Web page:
Some curious things about water management

Jay R. Lund, The Ray B. Krone Chair of Environmental Engineering, University of California – Davis

Chicken photo courtesy of Jose Maria Plazaola, Wikimedia Commons user.

Water management is often very different from what we think intuitively, or what we have been taught. Here are some examples.

1. Most water decisions are local. Water policy and management discussions often seem to assume that state and federal government decisions and funding are the most important aspects of water management. This is not nearly true. Historically, culturally, and practically, most water management in California and the U.S. is local. There might be a dozen or more state and federal agencies, but there are thousands of local water, drainage, sanitation, and irrigation districts and millions of households and businesses. Local demand, supply, and operating decisions are the most important parts of water management, and where most innovations in water management originate. Due to the substantial build-out of large water projects, lack of water policy consensus, and debilitating state and federal budget deficits, local decisions, funding, innovations, and leadership are likely to become still more important in California and the U.S. Table 1 below illustrates this situation well.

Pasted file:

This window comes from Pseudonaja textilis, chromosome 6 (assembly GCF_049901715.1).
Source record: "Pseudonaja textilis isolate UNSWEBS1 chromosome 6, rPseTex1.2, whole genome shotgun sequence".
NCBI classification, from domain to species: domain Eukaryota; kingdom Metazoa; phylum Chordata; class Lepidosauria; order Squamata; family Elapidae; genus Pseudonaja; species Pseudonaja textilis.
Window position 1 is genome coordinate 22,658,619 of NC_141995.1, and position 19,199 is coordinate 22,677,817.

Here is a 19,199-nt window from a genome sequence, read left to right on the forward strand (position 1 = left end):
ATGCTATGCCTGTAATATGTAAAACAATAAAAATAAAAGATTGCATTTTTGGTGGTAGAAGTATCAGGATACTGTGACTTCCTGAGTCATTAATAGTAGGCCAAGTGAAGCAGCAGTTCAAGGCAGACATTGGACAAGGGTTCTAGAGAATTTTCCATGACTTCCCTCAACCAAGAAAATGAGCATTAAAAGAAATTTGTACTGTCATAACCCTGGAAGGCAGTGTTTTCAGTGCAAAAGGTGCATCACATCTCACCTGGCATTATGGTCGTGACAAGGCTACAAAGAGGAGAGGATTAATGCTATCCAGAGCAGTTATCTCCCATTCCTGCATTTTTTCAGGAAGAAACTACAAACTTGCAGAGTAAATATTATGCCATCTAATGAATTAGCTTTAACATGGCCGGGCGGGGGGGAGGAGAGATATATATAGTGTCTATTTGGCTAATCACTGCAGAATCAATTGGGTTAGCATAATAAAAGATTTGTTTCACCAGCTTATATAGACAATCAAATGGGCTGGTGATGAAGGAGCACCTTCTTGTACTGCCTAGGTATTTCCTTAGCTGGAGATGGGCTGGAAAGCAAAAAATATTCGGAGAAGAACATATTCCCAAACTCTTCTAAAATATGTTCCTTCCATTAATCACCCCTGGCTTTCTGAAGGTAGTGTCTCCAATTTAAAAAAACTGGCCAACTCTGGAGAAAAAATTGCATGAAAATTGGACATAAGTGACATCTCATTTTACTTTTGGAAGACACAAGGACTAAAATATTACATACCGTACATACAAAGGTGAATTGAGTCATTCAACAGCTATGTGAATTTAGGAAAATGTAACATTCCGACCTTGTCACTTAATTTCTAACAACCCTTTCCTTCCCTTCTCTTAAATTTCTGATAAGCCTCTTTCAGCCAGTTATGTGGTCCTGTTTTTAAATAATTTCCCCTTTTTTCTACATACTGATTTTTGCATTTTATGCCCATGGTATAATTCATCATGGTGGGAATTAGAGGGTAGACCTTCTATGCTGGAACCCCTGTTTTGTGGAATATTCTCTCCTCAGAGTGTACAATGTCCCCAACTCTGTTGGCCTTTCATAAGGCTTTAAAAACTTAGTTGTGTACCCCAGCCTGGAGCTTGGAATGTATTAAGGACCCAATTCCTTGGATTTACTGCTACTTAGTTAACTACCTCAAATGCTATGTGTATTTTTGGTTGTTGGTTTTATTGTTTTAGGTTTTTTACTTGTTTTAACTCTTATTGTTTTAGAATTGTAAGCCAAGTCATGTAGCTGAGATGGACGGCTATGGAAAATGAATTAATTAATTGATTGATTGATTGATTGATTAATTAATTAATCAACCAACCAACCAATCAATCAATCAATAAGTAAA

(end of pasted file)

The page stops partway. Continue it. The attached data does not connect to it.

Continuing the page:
Table 1: Estimated Annual Water Spending by Governments in California (c. 2008, Delta Stewardship Council Plan draft #5, August 2011)